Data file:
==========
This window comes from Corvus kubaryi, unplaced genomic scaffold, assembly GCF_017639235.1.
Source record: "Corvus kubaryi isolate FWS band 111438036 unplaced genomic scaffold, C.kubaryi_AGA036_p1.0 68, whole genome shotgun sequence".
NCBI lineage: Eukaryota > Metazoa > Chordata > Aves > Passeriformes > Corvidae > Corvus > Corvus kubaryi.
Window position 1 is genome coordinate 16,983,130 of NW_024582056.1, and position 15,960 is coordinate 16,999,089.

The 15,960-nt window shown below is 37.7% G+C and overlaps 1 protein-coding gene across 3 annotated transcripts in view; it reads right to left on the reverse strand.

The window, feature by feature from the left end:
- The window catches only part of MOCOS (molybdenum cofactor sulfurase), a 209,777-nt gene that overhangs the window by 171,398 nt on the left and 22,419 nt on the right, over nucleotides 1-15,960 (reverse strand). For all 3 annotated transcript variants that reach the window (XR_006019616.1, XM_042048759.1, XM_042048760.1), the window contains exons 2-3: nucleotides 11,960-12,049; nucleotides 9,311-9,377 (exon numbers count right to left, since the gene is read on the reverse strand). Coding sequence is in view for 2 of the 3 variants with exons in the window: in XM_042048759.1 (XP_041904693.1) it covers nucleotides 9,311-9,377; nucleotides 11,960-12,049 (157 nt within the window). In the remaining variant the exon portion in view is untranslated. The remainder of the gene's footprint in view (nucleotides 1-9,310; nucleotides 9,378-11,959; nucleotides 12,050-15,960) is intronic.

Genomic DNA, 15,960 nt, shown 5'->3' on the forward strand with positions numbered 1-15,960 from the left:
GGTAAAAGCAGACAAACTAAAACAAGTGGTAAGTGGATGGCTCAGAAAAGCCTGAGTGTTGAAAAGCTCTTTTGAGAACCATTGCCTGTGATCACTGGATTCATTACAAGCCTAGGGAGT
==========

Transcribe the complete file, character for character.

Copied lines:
This window comes from Corvus kubaryi, unplaced genomic scaffold, assembly GCF_017639235.1.
Source record: "Corvus kubaryi isolate FWS band 111438036 unplaced genomic scaffold, C.kubaryi_AGA036_p1.0 68, whole genome shotgun sequence".
NCBI lineage: Eukaryota > Metazoa > Chordata > Aves > Passeriformes > Corvidae > Corvus > Corvus kubaryi.
Window position 1 is genome coordinate 16,983,130 of NW_024582056.1, and position 15,960 is coordinate 16,999,089.

The 15,960-nt window shown below is 37.7% G+C and overlaps 1 protein-coding gene across 3 annotated transcripts in view; it reads right to left on the reverse strand.

The window, feature by feature from the left end:
- The window catches only part of MOCOS (molybdenum cofactor sulfurase), a 209,777-nt gene that overhangs the window by 171,398 nt on the left and 22,419 nt on the right, over nucleotides 1-15,960 (reverse strand). For all 3 annotated transcript variants that reach the window (XR_006019616.1, XM_042048759.1, XM_042048760.1), the window contains exons 2-3: nucleotides 11,960-12,049; nucleotides 9,311-9,377 (exon numbers count right to left, since the gene is read on the reverse strand). Coding sequence is in view for 2 of the 3 variants with exons in the window: in XM_042048759.1 (XP_041904693.1) it covers nucleotides 9,311-9,377; nucleotides 11,960-12,049 (157 nt within the window). In the remaining variant the exon portion in view is untranslated. The remainder of the gene's footprint in view (nucleotides 1-9,310; nucleotides 9,378-11,959; nucleotides 12,050-15,960) is intronic.

Genomic DNA, 15,960 nt, shown 5'->3' on the forward strand with positions numbered 1-15,960 from the left:
GGTAAAAGCAGACAAACTAAAACAAGTGGTAAGTGGATGGCTCAGAAAAGCCTGAGTGTTGAAAAGCTCTTTTGAGAACCATTGCCTGTGATCACTGGATTCATTACAAGCCTAGGGAGT